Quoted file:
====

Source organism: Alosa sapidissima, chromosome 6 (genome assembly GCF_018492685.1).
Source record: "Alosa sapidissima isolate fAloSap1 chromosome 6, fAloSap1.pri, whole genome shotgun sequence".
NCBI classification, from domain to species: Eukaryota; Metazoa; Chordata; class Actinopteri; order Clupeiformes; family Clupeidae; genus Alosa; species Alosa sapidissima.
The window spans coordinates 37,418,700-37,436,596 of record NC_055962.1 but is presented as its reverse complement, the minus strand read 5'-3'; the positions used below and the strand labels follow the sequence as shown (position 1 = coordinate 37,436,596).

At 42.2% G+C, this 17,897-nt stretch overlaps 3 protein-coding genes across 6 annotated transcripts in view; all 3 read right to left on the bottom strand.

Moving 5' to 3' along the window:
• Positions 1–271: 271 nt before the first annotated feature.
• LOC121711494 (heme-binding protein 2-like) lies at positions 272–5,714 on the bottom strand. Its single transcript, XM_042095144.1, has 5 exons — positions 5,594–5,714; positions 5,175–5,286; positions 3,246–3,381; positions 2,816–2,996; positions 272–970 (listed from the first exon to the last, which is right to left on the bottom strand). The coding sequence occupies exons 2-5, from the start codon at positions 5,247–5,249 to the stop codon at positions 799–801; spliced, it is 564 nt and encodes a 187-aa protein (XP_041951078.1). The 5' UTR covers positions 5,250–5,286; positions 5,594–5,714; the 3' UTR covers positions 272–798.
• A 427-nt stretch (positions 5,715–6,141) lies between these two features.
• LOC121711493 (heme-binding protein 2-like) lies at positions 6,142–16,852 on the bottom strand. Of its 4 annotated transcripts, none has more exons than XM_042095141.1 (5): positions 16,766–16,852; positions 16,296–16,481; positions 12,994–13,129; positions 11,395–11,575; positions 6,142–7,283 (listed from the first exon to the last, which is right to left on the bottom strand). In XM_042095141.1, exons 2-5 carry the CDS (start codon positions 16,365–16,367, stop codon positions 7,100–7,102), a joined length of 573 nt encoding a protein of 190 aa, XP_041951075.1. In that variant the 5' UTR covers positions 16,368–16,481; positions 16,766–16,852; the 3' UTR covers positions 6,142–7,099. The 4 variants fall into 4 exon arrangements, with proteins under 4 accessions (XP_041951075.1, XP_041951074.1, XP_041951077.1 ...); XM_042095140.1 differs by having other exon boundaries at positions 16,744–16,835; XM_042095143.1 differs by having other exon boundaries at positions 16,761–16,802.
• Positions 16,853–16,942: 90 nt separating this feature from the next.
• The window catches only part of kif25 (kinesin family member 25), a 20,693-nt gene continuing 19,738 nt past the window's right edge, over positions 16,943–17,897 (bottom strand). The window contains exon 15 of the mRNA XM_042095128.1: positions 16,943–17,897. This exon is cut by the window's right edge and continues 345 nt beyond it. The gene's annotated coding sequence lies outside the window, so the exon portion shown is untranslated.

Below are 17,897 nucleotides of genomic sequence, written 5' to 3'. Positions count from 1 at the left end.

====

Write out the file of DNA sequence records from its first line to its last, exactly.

Source organism: Alosa sapidissima, chromosome 6 (genome assembly GCF_018492685.1).
Source record: "Alosa sapidissima isolate fAloSap1 chromosome 6, fAloSap1.pri, whole genome shotgun sequence".
NCBI classification, from domain to species: Eukaryota; Metazoa; Chordata; class Actinopteri; order Clupeiformes; family Clupeidae; genus Alosa; species Alosa sapidissima.
The window spans coordinates 37,418,700-37,436,596 of record NC_055962.1 but is presented as its reverse complement, the minus strand read 5'-3'; the positions used below and the strand labels follow the sequence as shown (position 1 = coordinate 37,436,596).

At 42.2% G+C, this 17,897-nt stretch overlaps 3 protein-coding genes across 6 annotated transcripts in view; all 3 read right to left on the bottom strand.

Moving 5' to 3' along the window:
• Positions 1–271: 271 nt before the first annotated feature.
• LOC121711494 (heme-binding protein 2-like) lies at positions 272–5,714 on the bottom strand. Its single transcript, XM_042095144.1, has 5 exons — positions 5,594–5,714; positions 5,175–5,286; positions 3,246–3,381; positions 2,816–2,996; positions 272–970 (listed from the first exon to the last, which is right to left on the bottom strand). The coding sequence occupies exons 2-5, from the start codon at positions 5,247–5,249 to the stop codon at positions 799–801; spliced, it is 564 nt and encodes a 187-aa protein (XP_041951078.1). The 5' UTR covers positions 5,250–5,286; positions 5,594–5,714; the 3' UTR covers positions 272–798.
• A 427-nt stretch (positions 5,715–6,141) lies between these two features.
• LOC121711493 (heme-binding protein 2-like) lies at positions 6,142–16,852 on the bottom strand. Of its 4 annotated transcripts, none has more exons than XM_042095141.1 (5): positions 16,766–16,852; positions 16,296–16,481; positions 12,994–13,129; positions 11,395–11,575; positions 6,142–7,283 (listed from the first exon to the last, which is right to left on the bottom strand). In XM_042095141.1, exons 2-5 carry the CDS (start codon positions 16,365–16,367, stop codon positions 7,100–7,102), a joined length of 573 nt encoding a protein of 190 aa, XP_041951075.1. In that variant the 5' UTR covers positions 16,368–16,481; positions 16,766–16,852; the 3' UTR covers positions 6,142–7,099. The 4 variants fall into 4 exon arrangements, with proteins under 4 accessions (XP_041951075.1, XP_041951074.1, XP_041951077.1 ...); XM_042095140.1 differs by having other exon boundaries at positions 16,744–16,835; XM_042095143.1 differs by having other exon boundaries at positions 16,761–16,802.
• Positions 16,853–16,942: 90 nt separating this feature from the next.
• The window catches only part of kif25 (kinesin family member 25), a 20,693-nt gene continuing 19,738 nt past the window's right edge, over positions 16,943–17,897 (bottom strand). The window contains exon 15 of the mRNA XM_042095128.1: positions 16,943–17,897. This exon is cut by the window's right edge and continues 345 nt beyond it. The gene's annotated coding sequence lies outside the window, so the exon portion shown is untranslated.

Below are 17,897 nucleotides of genomic sequence, written 5' to 3'. Positions count from 1 at the left end.